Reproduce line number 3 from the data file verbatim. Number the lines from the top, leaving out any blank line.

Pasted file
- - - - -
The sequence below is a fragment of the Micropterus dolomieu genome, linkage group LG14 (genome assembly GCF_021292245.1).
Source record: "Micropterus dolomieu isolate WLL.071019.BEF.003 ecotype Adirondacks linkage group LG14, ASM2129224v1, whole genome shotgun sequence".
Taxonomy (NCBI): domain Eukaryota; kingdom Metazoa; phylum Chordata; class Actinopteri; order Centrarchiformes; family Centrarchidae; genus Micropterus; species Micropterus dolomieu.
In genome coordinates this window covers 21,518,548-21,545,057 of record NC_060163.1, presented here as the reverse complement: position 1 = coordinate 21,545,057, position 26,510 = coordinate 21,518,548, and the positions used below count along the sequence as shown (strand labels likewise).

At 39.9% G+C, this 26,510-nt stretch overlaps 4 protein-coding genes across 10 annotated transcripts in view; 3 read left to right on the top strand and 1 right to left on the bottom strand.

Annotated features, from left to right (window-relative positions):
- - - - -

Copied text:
Taxonomy (NCBI): domain Eukaryota; kingdom Metazoa; phylum Chordata; class Actinopteri; order Centrarchiformes; family Centrarchidae; genus Micropterus; species Micropterus dolomieu.